- A proposal to waive intellectual property rights for COVID-19 vaccines has been boosted by US support.
- The WHO said in April that only 0.2% out of 700 million vaccines globally administered had been in low-income countries.
- WTO director-general Ngozi Okonjo-Iweala has also outlined an alternative compromise to address the situation.
As World Trade Organization members look for signs of progress in talks on a proposal by South Africa and India to waive patent rights on COVID-19 vaccines in order to boost supply to developing countries, the United States has moved to lend its support to the plan.
Those behind the proposal want to ease rules of the WTO's Trade-Related Aspects of Intellectual Property (TRIPS) agreement. WTO decisions are based on consensus, so all 164 members need to agree.
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Ten meetings in seven months have failed to produce a breakthrough, with 60 proposal sponsors from emerging economies, backed by a chorus of campaign groups, Nobel laureates and former world leaders, pitted against some richer developed countries, where many pharmaceutical companies are based.
Where are the talks now?
After a 10th round of talks on April 30, the waiver proposal's backers said they would revise their text from October in time for the next TRIPS council meeting in the second half of May before a further discussion on June 8-9.
The new text could be more limited than the current proposal.
Norway's ambassador Dagfinn Sorli, the council chair who briefed Wednesday's WTO General Council, expressed "careful optimism".
World Health Organization chief Tedros Adhanom Ghebreyesus talked of "encouraging progress", but said the process needed to be completed as soon as possible. The WHO said in April that of 700 million vaccines globally administered, only 0.2% had been in low-income countries.
The proponents argument
The Indian/South African proposal in October says property rights such as patents, industrial designs, copyright and protection of undisclosed information hinder timely access to affordable vaccines and medicines essential to combat COVID-19.
They say the waiver should last for an unspecified time period, with an annual review until it terminates, and call for unhindered global sharing of technology and know-how.
They say there cannot be a repeat of the early years of the HIV/AIDS pandemic, when a lack of access to life-saving medicines cost at least 11 million African lives.
The WHO head and 375 civil society and campaign groups such as Doctors Without Borders back the proposal and former leaders from Britain's Gordon Brown to Mikhail Gorbachev of the Soviet Union had jointly written to U.S. President Joe Biden urging him to support it.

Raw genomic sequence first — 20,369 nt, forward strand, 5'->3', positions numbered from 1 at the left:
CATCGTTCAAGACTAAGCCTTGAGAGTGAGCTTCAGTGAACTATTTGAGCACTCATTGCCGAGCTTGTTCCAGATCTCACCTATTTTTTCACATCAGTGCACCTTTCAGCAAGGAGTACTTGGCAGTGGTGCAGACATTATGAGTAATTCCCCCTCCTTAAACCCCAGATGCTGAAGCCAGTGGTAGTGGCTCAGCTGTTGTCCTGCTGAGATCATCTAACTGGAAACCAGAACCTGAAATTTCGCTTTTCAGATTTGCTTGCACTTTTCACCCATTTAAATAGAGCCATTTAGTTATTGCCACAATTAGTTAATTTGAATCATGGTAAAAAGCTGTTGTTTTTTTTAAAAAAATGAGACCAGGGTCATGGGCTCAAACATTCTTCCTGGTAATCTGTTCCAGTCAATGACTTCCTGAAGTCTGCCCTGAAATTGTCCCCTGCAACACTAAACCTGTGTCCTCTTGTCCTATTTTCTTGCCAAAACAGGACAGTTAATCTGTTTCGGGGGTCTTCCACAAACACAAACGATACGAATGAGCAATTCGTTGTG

The counter view
Big drug companies oppose patent waivers, as do Britain and Switzerland. The main Western producers are Moderna (MRNA.O), Johnson & Johnson (JNJ.N), AstraZeneca (AZN.L) and jointly Pfizer (PFE.N) and BioNTech (22UAy.DE).
They say vaccine development is unpredictable and costly and that strong IP protection helped provide the incentive for the development of vaccines in record time and will do so again in work on tackling new variants or in a future pandemic.
Proponents counter that some of the money was public funds.
Big Pharma also says vaccine-making is difficult - witness the production problems non-specialist AstraZeneca has faced - so suspending patents alone will not bring more shots.
Complex vaccines require deep cooperation between developers and manufacturers. Any failure to make them properly could undermine public confidence in vaccine safety, they say.
They also point to over 260 partnership agreements already in place for production and distribution and comment that, under the existing TRIPS agreement, governments can allow produces to make a patented product without the consent of the patent owner. Developing countries have such "compulsory licences" to push down prices for HIV/AIDS medication from 2002 to 2007.
The situation though is fluid. In Brazil, the only developing country to oppose the waiver, the Senate has passed a bill to suspend COVID-19 vaccine patents. It has become quieter at the WTO since April.
The White House had said last week it was considering options to maximise global supply of vaccines, including backing the waiver. read more
What is the World Economic Forum doing about access to vaccines?
The aim of Gavi is to make vaccines more accessible and affordable for all - wherever people live in the world.
Along with saving an estimated 10 million lives worldwide in less than 20 years,through the vaccination of nearly 700 million children, - Gavi has most recently ensured a life-saving vaccine for Ebola.
At Davos 2016, we announced Gavi's partnership with Merck to make the life-saving Ebola vaccine a reality.
The Ebola vaccine is the result of years of energy and commitment from Merck; the generosity of Canada’s federal government; leadership by WHO; strong support to test the vaccine from both NGOs such as MSF and the countries affected by the West Africa outbreak; and the rapid response and dedication of the DRC Minister of Health. Without these efforts, it is unlikely this vaccine would be available for several years, if at all.
Read more about the Vaccine Alliance, and how you can contribute to the improvement of access to vaccines globally - in our Impact Story.
WTO director-general Ngozi Okonjo-Iweala has suggested a "third way" as a compromise, laying out global action to increase vaccine access after a meeting with producers, governments and others.
She urged vaccine makers to increase technology transfer to bring in new manufacturing capacity and to be transparent on contracts and pricing.
U.S. Trade Representative Katherine Tai told the same meeting that extraordinary times required courage and sacrifice from governments and leaders - but also from industry. She said economic recovery depended on addressing global vaccine inequity.